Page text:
EIA Status Reports: Petroleum Peaks and Natural Gas Slips

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Working gas in storage declined again, and U.S. crude oil refineries continue to hold above average inventories according to two separate reports issued by the Energy Information Administration (or, EIA) Friday. For the week ending Friday, December 27, 2013, working gas in storage continued to be down from levels recorded one year ago, according to the EIA’s Weekly Natural Gas Storage Report.

At the time of the report, there was 2,974 billion cubic feet (or, Bcf) of working gas in storage, a decline of 97 Bcf from the previous week and a 17.1 percent decline from 2012. The percent difference between one year ago, and today works out to be 562 Bcf less in storage. Stocks are also 289 Bcf below the 5-year average of 3,263 Bcf. However, the total figure of 2,974 Bcf remains within the 5-year historical range. The East withdrew the most natural gas, 67 Bcf.

On Thursday, the EIA reissued a report from June, stating that there are ample amounts of shale oil, and shale gas in the world today. The formations in the U.S., and the rest of the world account for 32 percent of recoverable natural gas, and 10 percent of recoverable crude oil. According to the report, Russia has the most recoverable shale oil resources (75 billion barrels) and China leads the way in shale gas resources (1,115 trillion cubic feet).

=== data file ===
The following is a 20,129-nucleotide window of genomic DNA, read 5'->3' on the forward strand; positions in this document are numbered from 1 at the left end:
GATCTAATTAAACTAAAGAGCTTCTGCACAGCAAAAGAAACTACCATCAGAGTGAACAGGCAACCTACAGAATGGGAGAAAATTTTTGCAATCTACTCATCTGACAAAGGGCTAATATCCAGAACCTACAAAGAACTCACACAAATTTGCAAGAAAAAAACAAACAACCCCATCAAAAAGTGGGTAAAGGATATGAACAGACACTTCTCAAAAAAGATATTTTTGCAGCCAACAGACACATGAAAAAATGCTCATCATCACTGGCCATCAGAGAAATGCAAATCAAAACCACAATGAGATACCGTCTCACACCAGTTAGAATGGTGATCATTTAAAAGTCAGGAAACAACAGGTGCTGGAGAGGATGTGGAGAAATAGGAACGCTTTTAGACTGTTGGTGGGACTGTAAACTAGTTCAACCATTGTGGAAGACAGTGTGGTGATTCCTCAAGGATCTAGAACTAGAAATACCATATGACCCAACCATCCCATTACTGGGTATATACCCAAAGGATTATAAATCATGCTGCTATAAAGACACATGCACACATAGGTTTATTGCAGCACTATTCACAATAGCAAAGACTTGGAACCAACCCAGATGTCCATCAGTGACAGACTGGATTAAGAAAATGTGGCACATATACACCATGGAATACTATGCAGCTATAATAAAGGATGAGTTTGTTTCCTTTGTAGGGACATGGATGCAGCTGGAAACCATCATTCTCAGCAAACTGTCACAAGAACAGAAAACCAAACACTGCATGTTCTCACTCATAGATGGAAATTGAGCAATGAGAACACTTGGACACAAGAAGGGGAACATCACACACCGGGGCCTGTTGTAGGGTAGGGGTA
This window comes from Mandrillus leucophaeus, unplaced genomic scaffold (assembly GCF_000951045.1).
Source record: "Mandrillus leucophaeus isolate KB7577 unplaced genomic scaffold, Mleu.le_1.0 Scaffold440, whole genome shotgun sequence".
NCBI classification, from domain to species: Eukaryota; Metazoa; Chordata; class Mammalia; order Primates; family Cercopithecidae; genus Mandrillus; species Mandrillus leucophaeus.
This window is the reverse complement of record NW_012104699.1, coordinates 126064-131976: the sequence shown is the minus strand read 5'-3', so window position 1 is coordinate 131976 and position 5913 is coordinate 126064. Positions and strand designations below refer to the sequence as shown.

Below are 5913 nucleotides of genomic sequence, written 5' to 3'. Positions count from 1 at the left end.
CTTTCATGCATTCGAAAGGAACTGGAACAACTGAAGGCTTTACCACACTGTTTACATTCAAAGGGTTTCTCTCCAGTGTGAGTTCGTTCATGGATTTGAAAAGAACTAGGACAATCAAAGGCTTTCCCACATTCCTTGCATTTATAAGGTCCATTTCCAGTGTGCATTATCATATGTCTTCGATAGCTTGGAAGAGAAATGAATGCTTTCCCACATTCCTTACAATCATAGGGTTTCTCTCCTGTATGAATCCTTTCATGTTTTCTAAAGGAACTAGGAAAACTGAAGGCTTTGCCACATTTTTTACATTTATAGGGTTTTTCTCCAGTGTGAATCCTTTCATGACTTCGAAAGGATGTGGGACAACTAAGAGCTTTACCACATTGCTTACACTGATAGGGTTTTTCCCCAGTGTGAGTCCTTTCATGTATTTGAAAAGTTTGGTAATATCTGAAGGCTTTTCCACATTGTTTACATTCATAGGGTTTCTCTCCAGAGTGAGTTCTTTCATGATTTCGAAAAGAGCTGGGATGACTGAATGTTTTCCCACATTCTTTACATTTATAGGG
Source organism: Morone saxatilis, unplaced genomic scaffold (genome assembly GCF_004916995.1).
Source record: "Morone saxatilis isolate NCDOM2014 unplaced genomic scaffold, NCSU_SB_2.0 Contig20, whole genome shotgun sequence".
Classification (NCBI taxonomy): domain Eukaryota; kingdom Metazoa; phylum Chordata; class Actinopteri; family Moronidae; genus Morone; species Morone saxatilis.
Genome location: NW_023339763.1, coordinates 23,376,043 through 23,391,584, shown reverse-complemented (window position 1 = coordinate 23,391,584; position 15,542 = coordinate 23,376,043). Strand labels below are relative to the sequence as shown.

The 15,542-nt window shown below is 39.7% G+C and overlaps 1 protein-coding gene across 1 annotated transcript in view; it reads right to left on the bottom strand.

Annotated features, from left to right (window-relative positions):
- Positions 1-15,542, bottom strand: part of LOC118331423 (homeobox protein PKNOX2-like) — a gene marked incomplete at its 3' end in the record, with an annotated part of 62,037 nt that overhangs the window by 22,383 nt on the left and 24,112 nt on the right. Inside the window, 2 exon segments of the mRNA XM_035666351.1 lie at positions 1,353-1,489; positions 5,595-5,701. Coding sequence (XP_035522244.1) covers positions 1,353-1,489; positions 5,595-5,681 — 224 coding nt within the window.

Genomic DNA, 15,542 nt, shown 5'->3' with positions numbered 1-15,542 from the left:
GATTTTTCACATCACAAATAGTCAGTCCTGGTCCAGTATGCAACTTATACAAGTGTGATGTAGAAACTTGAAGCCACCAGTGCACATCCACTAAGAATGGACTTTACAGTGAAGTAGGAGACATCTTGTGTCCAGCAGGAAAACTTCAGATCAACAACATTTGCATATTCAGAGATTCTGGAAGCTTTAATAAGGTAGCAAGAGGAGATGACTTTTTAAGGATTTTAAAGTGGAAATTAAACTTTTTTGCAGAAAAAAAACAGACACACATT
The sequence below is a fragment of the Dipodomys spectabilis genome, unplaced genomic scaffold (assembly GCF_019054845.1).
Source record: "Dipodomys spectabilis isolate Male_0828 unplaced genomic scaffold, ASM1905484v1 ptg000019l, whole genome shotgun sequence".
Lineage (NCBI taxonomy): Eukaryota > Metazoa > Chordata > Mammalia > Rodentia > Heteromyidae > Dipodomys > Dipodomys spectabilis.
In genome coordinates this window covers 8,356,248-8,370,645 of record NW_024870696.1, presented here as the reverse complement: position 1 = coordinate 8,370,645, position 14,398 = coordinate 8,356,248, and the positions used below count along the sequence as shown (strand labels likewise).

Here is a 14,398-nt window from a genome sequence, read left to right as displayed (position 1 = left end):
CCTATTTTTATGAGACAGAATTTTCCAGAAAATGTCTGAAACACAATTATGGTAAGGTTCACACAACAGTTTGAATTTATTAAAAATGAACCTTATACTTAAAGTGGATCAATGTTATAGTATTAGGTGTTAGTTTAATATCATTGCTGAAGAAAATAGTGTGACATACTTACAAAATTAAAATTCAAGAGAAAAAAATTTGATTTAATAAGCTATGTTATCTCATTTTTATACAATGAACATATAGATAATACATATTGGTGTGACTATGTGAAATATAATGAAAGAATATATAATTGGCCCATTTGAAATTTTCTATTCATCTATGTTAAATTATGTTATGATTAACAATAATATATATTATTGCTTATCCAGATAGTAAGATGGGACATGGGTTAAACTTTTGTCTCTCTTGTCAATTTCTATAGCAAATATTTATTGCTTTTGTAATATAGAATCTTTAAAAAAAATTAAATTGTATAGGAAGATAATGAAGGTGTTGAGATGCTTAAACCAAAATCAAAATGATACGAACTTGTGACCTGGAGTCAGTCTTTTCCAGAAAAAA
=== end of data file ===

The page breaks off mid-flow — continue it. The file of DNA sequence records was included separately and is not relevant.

The Weekly Petroleum Status Report, which had been delayed due to the closure of offices for New Year’s Day, was released Friday as well. EIA data says that between December 21, and December 27, refinery inputs increased 14 thousand barrels per day over the previous week’s averages. In total, U.S. refineries averaged 16.2 million barrels per day over the course of the week.

Refineries operated at 92.4 percent capacity during that time. Imports of oil were down by 40 percent compared to last week, and averaged 7.5 million barrels a day. This is slightly higher than the four-week average of 7.4 million barrels, but it is 7.5 percent year-over-year decline. Crude oil inventories declined by 7 million barrels, but remain above the upper limit for averages this time of year. Inventories are currently at 360.6 million barrels. Motor gasoline inventories are also up, and in the upper half of the average range, increasing last week by 0.8 million barrels.

Overall, 19.8 million barrels of petroleum products were supplied, per day throughout the week. Motor gasoline, and distillate fuel products supplied both had year-over-year increases, 3.5 percent, and 1.7 percent, respectively. Jet fuel product supplied over the past four weeks experienced a 5.3 percent gain over last year.

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